Six years later, the blue Timberwolves cap that Brandon Roy wore so briefly on draft night still is on display in his mother's living room.

Roy volunteered that little tidbit when he met with Wolves owner Glen Taylor, President of Basketball Operations David Kahn and coach Rick Adelman in Seattle last week, bemused by fate's fickle hand and the roundabout journey that now finally brings him to Minnesota after the team traded him away just minutes after selecting him.

The same franchise that worried about Roy's problematic knees enough it swapped him for Randy Foye and a chunk of cash long ago now is betting on those same knees with a partially guaranteed two-year, $10 million-plus contract agreement reached Thursday.

At least five other teams pursued Roy, a three-time All-Star who retired in December because of a degenerative knee condition that has left him without cartilage in either one.

But his agent on Friday said Roy chose the Wolves because of their detailed and sincere pursuit, their existing roster that Roy considers young and promising and perhaps because the team's most glaring deficiency is at shooting guard, Roy's position.

And they are also believed to have offered more money than anybody -- at least the first year's $5 million-plus guaranteed, the second year dependent on his health -- although agent Greg Lawrence said money wasn't a determining factor.

The two agreed on the deal Thursday, the same day the Wolves reached verbal agreement with restricted free agent Nicolas Batum on a four-year offer sheet expected to pay him at least $45 million.

Ultimately, Lawrence said, Roy decided he wanted to join former Portland assistant coach Bill Bayno with a franchise he ultimately decided was "a team that's headed north."

The Wolves were the only team that sent a full contingent to Seattle to visit him -- owner included -- on owner Glen Taylor's private jet.

Lawrence called the excursion "a real sign they were serious."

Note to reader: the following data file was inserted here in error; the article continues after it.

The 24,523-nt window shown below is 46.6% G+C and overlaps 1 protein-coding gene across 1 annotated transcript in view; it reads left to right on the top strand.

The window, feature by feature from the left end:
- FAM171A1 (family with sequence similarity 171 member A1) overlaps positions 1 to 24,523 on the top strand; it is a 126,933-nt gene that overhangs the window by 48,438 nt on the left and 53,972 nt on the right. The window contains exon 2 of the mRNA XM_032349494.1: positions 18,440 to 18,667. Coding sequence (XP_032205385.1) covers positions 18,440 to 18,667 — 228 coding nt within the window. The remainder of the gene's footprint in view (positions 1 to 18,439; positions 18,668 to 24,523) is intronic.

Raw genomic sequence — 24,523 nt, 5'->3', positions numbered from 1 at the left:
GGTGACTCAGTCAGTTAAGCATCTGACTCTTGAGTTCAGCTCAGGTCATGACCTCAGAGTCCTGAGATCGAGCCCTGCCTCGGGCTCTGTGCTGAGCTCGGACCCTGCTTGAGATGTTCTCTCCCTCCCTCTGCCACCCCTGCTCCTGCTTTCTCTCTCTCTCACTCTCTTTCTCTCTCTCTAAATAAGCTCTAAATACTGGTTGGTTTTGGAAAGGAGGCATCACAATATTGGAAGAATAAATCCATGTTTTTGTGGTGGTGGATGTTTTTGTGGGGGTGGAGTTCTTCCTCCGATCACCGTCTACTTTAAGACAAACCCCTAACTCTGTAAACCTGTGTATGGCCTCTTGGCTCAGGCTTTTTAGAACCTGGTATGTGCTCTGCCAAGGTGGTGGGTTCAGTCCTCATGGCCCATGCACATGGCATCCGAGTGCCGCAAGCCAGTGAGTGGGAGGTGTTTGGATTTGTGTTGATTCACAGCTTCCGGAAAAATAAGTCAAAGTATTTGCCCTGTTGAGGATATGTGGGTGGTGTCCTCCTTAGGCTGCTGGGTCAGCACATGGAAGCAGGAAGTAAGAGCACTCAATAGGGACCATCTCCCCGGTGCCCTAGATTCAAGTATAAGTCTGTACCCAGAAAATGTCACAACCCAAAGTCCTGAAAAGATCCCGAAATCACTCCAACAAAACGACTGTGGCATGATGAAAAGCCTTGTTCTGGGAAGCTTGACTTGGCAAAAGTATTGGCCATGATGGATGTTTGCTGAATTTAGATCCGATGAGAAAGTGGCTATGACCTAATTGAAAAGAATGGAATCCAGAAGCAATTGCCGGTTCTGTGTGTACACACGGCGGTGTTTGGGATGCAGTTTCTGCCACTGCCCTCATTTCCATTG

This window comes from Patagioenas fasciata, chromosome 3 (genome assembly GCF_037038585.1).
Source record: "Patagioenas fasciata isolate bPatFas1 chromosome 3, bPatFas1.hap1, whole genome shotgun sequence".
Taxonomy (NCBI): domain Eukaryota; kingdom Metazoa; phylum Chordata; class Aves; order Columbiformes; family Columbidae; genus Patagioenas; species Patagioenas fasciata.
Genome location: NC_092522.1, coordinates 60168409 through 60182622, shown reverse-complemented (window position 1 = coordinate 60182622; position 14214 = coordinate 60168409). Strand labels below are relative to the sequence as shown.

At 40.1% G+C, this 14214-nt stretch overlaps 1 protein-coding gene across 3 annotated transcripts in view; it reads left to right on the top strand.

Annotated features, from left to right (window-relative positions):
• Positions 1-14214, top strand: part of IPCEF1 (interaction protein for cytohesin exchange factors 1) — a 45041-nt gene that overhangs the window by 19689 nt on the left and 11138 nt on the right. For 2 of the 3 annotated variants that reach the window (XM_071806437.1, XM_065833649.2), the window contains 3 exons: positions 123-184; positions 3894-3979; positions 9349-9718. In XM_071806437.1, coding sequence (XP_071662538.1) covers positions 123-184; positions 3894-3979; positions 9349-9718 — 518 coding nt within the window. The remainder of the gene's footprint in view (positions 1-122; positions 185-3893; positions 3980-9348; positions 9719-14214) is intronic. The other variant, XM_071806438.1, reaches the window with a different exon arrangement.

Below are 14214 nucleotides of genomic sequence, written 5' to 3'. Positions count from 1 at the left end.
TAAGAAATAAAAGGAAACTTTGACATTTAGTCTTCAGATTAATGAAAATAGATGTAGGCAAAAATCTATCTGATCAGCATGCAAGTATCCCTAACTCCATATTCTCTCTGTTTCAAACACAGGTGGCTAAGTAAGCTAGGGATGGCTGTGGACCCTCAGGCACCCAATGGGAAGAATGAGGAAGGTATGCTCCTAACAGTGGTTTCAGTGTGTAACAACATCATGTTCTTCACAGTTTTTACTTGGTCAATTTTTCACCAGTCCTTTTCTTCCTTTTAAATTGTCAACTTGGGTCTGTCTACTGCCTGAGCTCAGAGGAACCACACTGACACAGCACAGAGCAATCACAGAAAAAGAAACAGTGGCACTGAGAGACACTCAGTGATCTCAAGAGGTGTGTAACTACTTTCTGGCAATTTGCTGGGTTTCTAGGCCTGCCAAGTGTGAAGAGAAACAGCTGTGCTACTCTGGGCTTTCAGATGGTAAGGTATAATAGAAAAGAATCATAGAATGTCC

"They not only expressed their interest face-to-face, they presented their vision," he said. "It was compelling, having Rick Adelman tell you what his vision is for the team and where you fit in."

Roy plans to move his wife and two young children to Minnesota, planning that it will be his future beyond the contract's two years. When asked by the Wolves at the meeting about the prospect of living in the frozen north, Roy answered that he wants his kids to experience a white Christmas.

"It wasn't one or two things," Lawrence said. "It was everything. It just fit."

Of course, one big question remains: Can Roy, who turns 28 this month, still play?

Will his knees allow him?

Wolves doctors received Roy's medical records and the team sent athletic trainer Gregg Farnam on Taylor's jet for last week's meeting. In May, he received the same injection therapy sought by Kobe Bryant and Alex Rodriguez that uses a patient's own blood and its natural anti-inflammatory proteins to reduce osteoarthritis' pain.

There's no repair for a knee that has no cartilage left, but Lawrence said Roy is experiencing less pain and swelling after workouts already, even though the process usually requires three months for full effect.

"Look, it's not a magic potion he rubs on his knees and all of a sudden he feels great," Lawrence said. "But there is small, incremental improvement."

Roy contemplated a comeback last winter, two months after he officially retired with an agreement the Trail Blazers would pay him the remaining $63 million on his contract. He started slowly, then ramped up his workouts, his body feeling better as he went.

"It's not something he has to do, it's something he wants to do and do at a high level," Lawrence said. "Brandon is more in tune with his body than anyone I've ever met because of what he has been through."

He has not returned to the NBA to be the "last guy on the bench," Lawrence said.

All he wants is a chance to prove himself once again, whether it's in a starter's role or as a reserve who plays 15-20 minutes a night, some of those at the end of games nightly.

"What he wants is an opportunity where whatever he earns is what he should get," Lawrence said. "If that means he plays at a starter's level in training camp, an opportunity to start. If he's playing at a sixth-man level, then a sixth man. He never said, 'Guarantee me a starting spot.' All he wants is a chance to play really well at a high level."